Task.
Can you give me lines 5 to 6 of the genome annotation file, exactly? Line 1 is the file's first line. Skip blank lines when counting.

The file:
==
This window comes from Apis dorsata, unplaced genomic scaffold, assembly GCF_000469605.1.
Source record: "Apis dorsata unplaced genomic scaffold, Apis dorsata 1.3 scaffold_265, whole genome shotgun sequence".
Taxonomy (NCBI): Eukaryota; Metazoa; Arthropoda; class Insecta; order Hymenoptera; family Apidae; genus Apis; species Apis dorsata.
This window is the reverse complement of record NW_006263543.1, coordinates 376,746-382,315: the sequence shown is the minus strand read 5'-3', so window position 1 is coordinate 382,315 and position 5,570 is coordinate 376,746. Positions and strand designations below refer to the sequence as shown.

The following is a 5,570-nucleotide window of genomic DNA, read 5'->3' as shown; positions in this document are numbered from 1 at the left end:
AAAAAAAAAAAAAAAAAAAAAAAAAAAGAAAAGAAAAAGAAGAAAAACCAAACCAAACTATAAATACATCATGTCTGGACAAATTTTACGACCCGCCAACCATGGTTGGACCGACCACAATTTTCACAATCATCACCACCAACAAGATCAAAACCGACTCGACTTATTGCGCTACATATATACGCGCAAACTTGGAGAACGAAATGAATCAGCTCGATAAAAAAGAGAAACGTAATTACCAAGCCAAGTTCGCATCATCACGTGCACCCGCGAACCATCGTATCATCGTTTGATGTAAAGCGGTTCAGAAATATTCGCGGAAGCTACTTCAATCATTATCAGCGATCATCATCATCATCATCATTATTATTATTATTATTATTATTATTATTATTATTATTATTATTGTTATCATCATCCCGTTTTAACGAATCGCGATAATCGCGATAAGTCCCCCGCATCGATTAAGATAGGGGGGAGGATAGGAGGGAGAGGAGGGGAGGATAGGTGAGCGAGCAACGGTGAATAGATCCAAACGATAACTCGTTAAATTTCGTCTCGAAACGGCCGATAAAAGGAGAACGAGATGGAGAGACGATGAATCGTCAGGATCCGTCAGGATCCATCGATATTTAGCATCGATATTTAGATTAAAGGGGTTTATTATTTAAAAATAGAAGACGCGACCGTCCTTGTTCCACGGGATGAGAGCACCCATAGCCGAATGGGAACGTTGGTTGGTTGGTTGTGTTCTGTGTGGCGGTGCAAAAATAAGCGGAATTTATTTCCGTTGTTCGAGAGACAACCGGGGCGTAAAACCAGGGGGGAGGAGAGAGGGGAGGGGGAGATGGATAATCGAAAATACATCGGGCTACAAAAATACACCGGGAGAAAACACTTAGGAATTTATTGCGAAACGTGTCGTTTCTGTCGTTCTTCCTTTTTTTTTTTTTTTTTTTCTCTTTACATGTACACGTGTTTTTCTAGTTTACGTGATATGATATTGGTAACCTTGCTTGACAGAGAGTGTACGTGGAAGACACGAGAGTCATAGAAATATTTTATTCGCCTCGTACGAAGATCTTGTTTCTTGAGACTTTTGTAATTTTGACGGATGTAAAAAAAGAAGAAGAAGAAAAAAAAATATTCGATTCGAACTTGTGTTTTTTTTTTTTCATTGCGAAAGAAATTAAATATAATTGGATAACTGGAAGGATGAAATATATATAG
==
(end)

The following is a 5,570-nucleotide window of genomic DNA, read 5'->3' as shown; positions in this document are numbered from 1 at the left end:
AAAAAAAAAAAAAAAAAAAAAAAAAAAGAAAAGAAAAAGAAGAAAAACCAAACCAAACTATAAATACATCATGTCTGGACAAATTTTACGACCCGCCAACCATGGTTGGACCGACCACAATTTTCACAATCATCACCACCAACAAGATCAAAACCGACTCGACTTATTGCGCTACATATATACGCGCAAACTTGGAGAACGAAATGAATCAGCTCGATAAAAAAGAGAAACGTAATTACCAAGCCAAGTTCGCATCATCACGTGCACCCGCGAACCATCGTATCATCGTTTGATGTAAAGCGGTTCAGAAATATTCGCGGAAGCTACTTCAATCATTATCAGCGATCATCATCATCATCATCATTATTATTATTATTATTATTATTATTATTATTATTATTATTATTGTTATCATCATCCCGTTTTAACGAATCGCGATAATCGCGATAAGTCCCCCGCATCGATTAAGATAGGGGGGAGGATAGGAGGGAGAGGAGGGGAGGATAGGTGAGCGAGCAACGGTGAATAGATCCAAACGATAACTCGTTAAATTTCGTCTCGAAACGGCCGATAAAAGGAGAACGAGATGGAGAGACGATGAATCGTCAGGATCCGTCAGGATCCATCGATATTTAGCATCGATATTTAGATTAAAGGGGTTTATTATTTAAAAATAGAAGACGCGACCGTCCTTGTTCCACGGGATGAGAGCACCCATAGCCGAATGGGAACGTTGGTTGGTTGGTTGTGTTCTGTGTGGCGGTGCAAAAATAAGCGGAATTTATTTCCGTTGTTCGAGAGACAACCGGGGCGTAAAACCAGGGGGGAGGAGAGAGGGGAGGGGGAGATGGATAATCGAAAATACATCGGGCTACAAAAATACACCGGGAGAAAACACTTAGGAATTTATTGCGAAACGTGTCGTTTCTGTCGTTCTTCCTTTTTTTTTTTTTTTTTTTCTCTTTACATGTACACGTGTTTTTCTAGTTTACGTGATATGATATTGGTAACCTTGCTTGACAGAGAGTGTACGTGGAAGACACGAGAGTCATAGAAATATTTTATTCGCCTCGTACGAAGATCTTGTTTCTTGAGACTTTTGTAATTTTGACGGATGTAAAAAAAGAAGAAGAAGAAAAAAAAATATTCGATTCGAACTTGTGTTTTTTTTTTTTCATTGCGAAAGAAATTAAATATAATTGGATAACTGGAAGGATGAAATATATATAG